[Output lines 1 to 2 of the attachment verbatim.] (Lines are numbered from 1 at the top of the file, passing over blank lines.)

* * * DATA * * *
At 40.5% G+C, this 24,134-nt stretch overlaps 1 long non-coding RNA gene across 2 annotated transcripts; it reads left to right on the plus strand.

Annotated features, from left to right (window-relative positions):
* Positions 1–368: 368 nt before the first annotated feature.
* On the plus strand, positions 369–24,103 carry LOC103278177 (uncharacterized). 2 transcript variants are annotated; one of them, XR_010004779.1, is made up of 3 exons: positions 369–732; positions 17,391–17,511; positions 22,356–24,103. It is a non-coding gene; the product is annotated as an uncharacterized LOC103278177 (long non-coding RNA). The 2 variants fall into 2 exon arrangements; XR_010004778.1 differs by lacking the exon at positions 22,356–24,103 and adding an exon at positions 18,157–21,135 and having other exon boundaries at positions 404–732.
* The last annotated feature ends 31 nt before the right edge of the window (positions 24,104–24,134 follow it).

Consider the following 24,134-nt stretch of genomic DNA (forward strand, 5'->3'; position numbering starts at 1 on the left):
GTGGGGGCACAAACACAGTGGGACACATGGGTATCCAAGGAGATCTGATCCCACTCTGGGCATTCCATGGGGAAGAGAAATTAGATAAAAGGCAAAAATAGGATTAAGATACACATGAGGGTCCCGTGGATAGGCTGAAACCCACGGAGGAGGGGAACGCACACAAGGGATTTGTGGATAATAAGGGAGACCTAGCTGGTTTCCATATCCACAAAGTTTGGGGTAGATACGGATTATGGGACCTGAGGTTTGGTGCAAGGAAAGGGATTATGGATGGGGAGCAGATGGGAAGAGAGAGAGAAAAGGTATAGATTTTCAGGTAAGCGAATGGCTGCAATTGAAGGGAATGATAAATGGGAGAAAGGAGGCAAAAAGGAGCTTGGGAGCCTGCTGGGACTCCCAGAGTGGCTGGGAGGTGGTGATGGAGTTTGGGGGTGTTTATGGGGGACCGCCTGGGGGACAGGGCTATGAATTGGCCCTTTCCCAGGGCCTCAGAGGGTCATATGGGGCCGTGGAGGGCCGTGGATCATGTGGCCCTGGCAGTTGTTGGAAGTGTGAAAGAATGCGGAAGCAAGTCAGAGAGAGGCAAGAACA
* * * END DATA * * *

At 40.5% G+C, this 24,134-nt stretch overlaps 1 long non-coding RNA gene across 2 annotated transcripts; it reads left to right on the plus strand.

Annotated features, from left to right (window-relative positions):